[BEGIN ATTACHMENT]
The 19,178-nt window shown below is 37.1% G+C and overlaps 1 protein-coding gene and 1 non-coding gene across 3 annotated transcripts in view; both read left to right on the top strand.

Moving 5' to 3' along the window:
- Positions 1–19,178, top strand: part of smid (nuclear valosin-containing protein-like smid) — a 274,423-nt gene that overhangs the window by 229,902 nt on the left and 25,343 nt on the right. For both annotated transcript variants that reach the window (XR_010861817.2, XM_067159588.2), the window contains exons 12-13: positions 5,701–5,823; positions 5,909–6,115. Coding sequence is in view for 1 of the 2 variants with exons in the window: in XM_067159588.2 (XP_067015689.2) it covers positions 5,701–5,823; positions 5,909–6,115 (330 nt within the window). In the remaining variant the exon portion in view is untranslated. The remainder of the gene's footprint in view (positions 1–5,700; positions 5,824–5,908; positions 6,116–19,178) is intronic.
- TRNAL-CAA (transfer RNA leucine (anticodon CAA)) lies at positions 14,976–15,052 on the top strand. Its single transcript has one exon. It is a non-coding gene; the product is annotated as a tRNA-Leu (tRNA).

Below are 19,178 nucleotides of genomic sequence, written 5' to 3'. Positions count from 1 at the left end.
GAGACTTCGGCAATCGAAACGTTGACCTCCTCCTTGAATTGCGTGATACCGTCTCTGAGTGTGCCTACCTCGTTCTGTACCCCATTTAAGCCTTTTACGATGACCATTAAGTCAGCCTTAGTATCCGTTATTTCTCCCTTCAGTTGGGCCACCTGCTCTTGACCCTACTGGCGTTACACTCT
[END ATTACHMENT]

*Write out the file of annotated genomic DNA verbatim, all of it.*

The 19,178-nt window shown below is 37.1% G+C and overlaps 1 protein-coding gene and 1 non-coding gene across 3 annotated transcripts in view; both read left to right on the top strand.

Moving 5' to 3' along the window:
- Positions 1–19,178, top strand: part of smid (nuclear valosin-containing protein-like smid) — a 274,423-nt gene that overhangs the window by 229,902 nt on the left and 25,343 nt on the right. For both annotated transcript variants that reach the window (XR_010861817.2, XM_067159588.2), the window contains exons 12-13: positions 5,701–5,823; positions 5,909–6,115. Coding sequence is in view for 1 of the 2 variants with exons in the window: in XM_067159588.2 (XP_067015689.2) it covers positions 5,701–5,823; positions 5,909–6,115 (330 nt within the window). In the remaining variant the exon portion in view is untranslated. The remainder of the gene's footprint in view (positions 1–5,700; positions 5,824–5,908; positions 6,116–19,178) is intronic.
- TRNAL-CAA (transfer RNA leucine (anticodon CAA)) lies at positions 14,976–15,052 on the top strand. Its single transcript has one exon. It is a non-coding gene; the product is annotated as a tRNA-Leu (tRNA).

Below are 19,178 nucleotides of genomic sequence, written 5' to 3'. Positions count from 1 at the left end.
GAGACTTCGGCAATCGAAACGTTGACCTCCTCCTTGAATTGCGTGATACCGTCTCTGAGTGTGCCTACCTCGTTCTGTACCCCATTTAAGCCTTTTACGATGACCATTAAGTCAGCCTTAGTATCCGTTATTTCTCCCTTCAGTTGGGCCACCTGCTCTTGACCCTACTGGCGTTACACTCT